Who were the Real ‘Bastard Keynesians’? The Neoclassical Synthesis Keynesians (Samuelson, Hansen, Hicks, Klein, Solow) or the Post Keynesians (Joan Robinson, Austin Robinson, Richard Kahn, G L S Shackle, Sydney Weintraub, Paul Davidson)
33 Pages Posted: 19 Sep 2017
Date Written: September 16, 2017
J M Keynes developed, taught and applied his IS-LP(LM) model in the time period from December, 1933 to the publication of the General Theory in February, 2 1936. He provided a formal, mathematical analysis of his simultaneous, four equation, IS-LP(LM) model in the General Theory in chapters 15 and 21. Keynes integrated uncertainty, defined as an inverse function of the A Treatise on Probability’s concept of the weight of the evidence, into both the IS and LM curves. Keynes’s uncertainty concept represented different degrees of uncertainty. There was no such thing as radical uncertainty except in the case of investment in fixed, durable capital goods subject to technological innovation, change and obsolescence in the future.
Keynes also provided a microeconomic, mathematical foundation for an economic model using elasticity analysis that incorporated his general case and the Classical (Neoclassical) special case in chapters 20 and 21 of the General Theory on pp. 281-286 and pp. 304-306. This formal model, which Keynes called the D-Z model, incorporated changes in expected prices, expected profits and money wages. It served to support the Y income expenditure multiplier model, which was contained in the IS and LP(LM) equations. The neoclassical special case was demonstrated by Keynes to assert that the aggregate supply curve for output as a whole was completely inelastic because consumption and investment goods production was inversely or negatively related because a decrease in consumption would lead to an increase in savings that would lower the rate of interest and increase investment.
Keynes’s theory showed that this was not the general case. The general case was demonstrated by Keynes to be one where there was only some degree of elasticity. Keynes incorporated this analysis into his 1936 correspondence with Hicks and Harrod. Neither Hicks nor Harrod ever replied to Keynes’s points concerning his elasticity analysis.
The Post Keynesians (Joan Robinson, Austin Robinson, Richard Kahn, G L S Shackle, Sydney Weintraub, Paul Davidson, John Kenneth Galbraith) have denied for over 80 years that Keynes ever had any mathematically correct, developed, formal models of IS-LM or any micro foundations in the General Theory because Keynes supposedly realized that the all-powerful effects of radical (irreducible or fundamental) uncertainty made any such mathematical modeling impossible. This is completely wrong.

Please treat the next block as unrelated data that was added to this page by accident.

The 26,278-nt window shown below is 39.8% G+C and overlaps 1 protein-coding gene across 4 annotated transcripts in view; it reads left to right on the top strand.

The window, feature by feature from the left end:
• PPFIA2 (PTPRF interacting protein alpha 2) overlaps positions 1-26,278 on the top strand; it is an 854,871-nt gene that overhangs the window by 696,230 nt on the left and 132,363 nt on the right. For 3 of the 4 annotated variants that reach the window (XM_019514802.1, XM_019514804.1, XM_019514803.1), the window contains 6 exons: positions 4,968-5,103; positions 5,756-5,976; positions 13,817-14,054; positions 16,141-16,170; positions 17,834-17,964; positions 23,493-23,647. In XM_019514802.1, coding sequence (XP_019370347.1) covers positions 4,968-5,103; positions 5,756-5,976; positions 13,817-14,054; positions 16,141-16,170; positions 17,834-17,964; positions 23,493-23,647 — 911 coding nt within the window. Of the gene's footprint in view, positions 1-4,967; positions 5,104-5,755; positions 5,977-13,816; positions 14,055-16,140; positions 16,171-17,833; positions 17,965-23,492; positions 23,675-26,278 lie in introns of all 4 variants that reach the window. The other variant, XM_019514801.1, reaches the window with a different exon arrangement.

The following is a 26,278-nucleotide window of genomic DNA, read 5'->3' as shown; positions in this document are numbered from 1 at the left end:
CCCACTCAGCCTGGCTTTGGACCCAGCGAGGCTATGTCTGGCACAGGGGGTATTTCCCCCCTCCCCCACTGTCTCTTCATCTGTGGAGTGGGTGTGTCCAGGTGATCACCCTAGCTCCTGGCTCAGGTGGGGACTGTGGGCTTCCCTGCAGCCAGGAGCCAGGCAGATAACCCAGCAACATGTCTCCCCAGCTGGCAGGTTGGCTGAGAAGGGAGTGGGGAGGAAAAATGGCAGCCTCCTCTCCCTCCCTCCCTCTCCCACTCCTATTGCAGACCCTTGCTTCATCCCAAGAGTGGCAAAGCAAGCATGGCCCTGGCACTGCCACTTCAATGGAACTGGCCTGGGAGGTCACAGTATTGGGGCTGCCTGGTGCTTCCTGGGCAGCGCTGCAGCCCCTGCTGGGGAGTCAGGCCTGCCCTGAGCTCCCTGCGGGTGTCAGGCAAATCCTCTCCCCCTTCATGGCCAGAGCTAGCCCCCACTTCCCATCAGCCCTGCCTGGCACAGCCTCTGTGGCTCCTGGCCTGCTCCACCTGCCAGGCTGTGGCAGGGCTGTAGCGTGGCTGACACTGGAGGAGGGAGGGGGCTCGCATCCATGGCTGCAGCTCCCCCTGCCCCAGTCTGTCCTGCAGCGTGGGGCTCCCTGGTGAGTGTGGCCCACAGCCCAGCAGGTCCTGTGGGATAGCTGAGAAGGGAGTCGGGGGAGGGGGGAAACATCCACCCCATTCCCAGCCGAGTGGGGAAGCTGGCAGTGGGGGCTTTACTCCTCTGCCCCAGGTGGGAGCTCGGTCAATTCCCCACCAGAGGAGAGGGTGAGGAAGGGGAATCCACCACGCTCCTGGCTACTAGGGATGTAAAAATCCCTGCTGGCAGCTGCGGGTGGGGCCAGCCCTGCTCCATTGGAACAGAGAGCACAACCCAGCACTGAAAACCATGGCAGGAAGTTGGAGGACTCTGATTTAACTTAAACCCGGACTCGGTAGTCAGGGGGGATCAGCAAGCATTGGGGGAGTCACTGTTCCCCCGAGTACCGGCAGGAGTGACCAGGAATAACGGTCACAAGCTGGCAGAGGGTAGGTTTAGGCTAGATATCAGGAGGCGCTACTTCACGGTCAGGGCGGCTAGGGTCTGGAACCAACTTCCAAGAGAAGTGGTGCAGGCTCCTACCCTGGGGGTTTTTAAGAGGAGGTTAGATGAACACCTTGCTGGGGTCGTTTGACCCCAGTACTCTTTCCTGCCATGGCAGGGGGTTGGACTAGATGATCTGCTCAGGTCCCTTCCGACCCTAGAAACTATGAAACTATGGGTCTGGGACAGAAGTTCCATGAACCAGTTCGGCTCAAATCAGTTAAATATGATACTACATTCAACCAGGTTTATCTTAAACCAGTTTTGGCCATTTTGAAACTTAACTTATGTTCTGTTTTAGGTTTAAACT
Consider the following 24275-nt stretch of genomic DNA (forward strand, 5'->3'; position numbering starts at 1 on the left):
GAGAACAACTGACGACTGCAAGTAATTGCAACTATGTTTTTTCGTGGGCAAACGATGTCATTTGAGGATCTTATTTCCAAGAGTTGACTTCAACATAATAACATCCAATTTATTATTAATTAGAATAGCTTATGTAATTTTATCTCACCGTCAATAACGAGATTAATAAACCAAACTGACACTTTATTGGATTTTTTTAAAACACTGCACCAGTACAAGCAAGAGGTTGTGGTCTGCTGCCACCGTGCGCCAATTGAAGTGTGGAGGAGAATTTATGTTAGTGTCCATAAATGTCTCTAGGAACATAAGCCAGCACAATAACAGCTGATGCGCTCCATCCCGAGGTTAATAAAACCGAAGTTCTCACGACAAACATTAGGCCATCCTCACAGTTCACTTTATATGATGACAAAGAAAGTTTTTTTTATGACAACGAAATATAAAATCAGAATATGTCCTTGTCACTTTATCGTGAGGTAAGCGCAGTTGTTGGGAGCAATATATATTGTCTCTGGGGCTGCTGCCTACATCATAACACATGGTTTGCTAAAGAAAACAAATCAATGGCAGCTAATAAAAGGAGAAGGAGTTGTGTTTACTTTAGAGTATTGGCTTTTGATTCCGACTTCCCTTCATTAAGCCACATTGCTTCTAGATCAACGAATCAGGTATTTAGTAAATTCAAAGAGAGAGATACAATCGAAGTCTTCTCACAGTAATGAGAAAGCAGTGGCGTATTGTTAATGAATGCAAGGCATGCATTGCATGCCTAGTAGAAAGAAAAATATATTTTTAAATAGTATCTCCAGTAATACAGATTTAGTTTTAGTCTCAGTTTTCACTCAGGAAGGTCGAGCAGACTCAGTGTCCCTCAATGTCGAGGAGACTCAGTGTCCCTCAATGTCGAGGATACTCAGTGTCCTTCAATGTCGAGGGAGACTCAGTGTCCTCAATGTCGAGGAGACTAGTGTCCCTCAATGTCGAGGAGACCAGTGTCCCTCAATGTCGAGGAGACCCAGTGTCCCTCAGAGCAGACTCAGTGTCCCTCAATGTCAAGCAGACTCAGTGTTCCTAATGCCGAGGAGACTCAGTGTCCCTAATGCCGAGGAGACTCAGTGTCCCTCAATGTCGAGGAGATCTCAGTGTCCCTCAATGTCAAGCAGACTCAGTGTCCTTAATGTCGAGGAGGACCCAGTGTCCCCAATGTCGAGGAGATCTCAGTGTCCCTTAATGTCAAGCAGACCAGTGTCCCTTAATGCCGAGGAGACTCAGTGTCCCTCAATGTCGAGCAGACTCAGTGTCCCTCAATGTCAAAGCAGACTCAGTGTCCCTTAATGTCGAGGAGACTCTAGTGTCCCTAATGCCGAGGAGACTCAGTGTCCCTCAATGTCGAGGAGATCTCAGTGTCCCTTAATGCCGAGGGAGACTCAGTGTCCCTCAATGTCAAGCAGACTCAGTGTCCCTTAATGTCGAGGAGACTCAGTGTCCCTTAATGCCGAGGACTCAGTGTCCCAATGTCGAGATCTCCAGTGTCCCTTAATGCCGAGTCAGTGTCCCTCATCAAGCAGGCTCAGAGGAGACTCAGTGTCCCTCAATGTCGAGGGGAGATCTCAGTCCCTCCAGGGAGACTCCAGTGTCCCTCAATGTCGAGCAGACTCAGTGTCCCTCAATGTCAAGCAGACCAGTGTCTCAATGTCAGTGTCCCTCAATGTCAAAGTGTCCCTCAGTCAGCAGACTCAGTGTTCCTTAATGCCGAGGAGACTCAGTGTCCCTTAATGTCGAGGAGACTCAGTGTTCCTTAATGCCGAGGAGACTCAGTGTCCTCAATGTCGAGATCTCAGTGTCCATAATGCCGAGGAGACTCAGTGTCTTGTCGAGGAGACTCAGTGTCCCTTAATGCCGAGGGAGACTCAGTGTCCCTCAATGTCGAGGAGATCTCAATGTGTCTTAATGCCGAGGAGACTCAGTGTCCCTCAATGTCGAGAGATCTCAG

The Neoclassical Synthesis Keynesians (Samuelson, Hansen, Hicks, Klein, Solow), on the other hand, argued that Keynes did provide a mathematical model of his theory in the General Theory, but that it had to be extracted from a number of various different chapters in the General Theory. They also argued that Keynes’s emphasis on uncertainty, while interesting, was not fundamental to his model as extracted by Meade, Hicks and Harrod, and later by Hansen. Parts of this view are correct.
This paper shows that the Post Keynesians are completely wrong while the Neoclassical Synthesis Keynesians have some things right about Keynes’s analysis in the GT and some things wrong about Keynes’s analysis in the GT. What they have wrong, however, can’t be expressed formally in the subjective theory of probability. Tobin would be an example of this in his “liquidity preference as behavior toward risk” paper. Therefore, the real Bastard Keynesians turn out to be the Post Keynesians, who were the first to us the term “Bastard Keynesians”, to attack Samuelson and other such economists.
Keywords: Harrod, Hicks, IS-LM, Liquidity Preference, Patinkin, Chapter 15, Pp. 180-182 of GT, Chapter 21, Pp. 297-303
JEL Classification: B10, B12, B14, B16, B20, B22
Suggested Citation: Suggested Citation